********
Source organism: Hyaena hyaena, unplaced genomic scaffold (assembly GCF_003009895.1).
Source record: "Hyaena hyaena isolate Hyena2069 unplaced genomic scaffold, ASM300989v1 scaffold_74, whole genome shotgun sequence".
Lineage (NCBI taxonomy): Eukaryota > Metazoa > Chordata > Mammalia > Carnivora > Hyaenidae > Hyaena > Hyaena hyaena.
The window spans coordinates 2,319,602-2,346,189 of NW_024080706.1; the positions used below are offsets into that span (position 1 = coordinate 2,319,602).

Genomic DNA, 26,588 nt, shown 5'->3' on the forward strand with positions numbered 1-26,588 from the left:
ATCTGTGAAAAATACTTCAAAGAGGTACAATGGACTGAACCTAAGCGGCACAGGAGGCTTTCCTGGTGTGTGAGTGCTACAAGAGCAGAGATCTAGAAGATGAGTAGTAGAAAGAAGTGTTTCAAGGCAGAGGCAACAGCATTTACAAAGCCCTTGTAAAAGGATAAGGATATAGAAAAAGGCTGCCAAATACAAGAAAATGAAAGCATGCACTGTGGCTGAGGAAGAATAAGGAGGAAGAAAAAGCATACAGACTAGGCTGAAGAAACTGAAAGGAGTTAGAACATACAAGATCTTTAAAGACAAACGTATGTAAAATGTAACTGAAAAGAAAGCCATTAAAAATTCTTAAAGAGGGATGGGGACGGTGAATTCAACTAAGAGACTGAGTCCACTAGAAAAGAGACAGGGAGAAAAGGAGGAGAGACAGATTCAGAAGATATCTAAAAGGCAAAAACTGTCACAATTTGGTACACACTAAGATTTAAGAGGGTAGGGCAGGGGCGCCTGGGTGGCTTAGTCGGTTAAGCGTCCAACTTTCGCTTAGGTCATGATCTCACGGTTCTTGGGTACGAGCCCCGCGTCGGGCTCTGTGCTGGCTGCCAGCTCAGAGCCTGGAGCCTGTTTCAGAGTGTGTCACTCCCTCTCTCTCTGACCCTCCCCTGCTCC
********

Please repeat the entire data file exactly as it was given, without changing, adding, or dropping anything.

Source organism: Hyaena hyaena, unplaced genomic scaffold (assembly GCF_003009895.1).
Source record: "Hyaena hyaena isolate Hyena2069 unplaced genomic scaffold, ASM300989v1 scaffold_74, whole genome shotgun sequence".
Lineage (NCBI taxonomy): Eukaryota > Metazoa > Chordata > Mammalia > Carnivora > Hyaenidae > Hyaena > Hyaena hyaena.
The window spans coordinates 2,319,602-2,346,189 of NW_024080706.1; the positions used below are offsets into that span (position 1 = coordinate 2,319,602).

Genomic DNA, 26,588 nt, shown 5'->3' on the forward strand with positions numbered 1-26,588 from the left:
ATCTGTGAAAAATACTTCAAAGAGGTACAATGGACTGAACCTAAGCGGCACAGGAGGCTTTCCTGGTGTGTGAGTGCTACAAGAGCAGAGATCTAGAAGATGAGTAGTAGAAAGAAGTGTTTCAAGGCAGAGGCAACAGCATTTACAAAGCCCTTGTAAAAGGATAAGGATATAGAAAAAGGCTGCCAAATACAAGAAAATGAAAGCATGCACTGTGGCTGAGGAAGAATAAGGAGGAAGAAAAAGCATACAGACTAGGCTGAAGAAACTGAAAGGAGTTAGAACATACAAGATCTTTAAAGACAAACGTATGTAAAATGTAACTGAAAAGAAAGCCATTAAAAATTCTTAAAGAGGGATGGGGACGGTGAATTCAACTAAGAGACTGAGTCCACTAGAAAAGAGACAGGGAGAAAAGGAGGAGAGACAGATTCAGAAGATATCTAAAAGGCAAAAACTGTCACAATTTGGTACACACTAAGATTTAAGAGGGTAGGGCAGGGGCGCCTGGGTGGCTTAGTCGGTTAAGCGTCCAACTTTCGCTTAGGTCATGATCTCACGGTTCTTGGGTACGAGCCCCGCGTCGGGCTCTGTGCTGGCTGCCAGCTCAGAGCCTGGAGCCTGTTTCAGAGTGTGTCACTCCCTCTCTCTCTGACCCTCCCCTGCTCC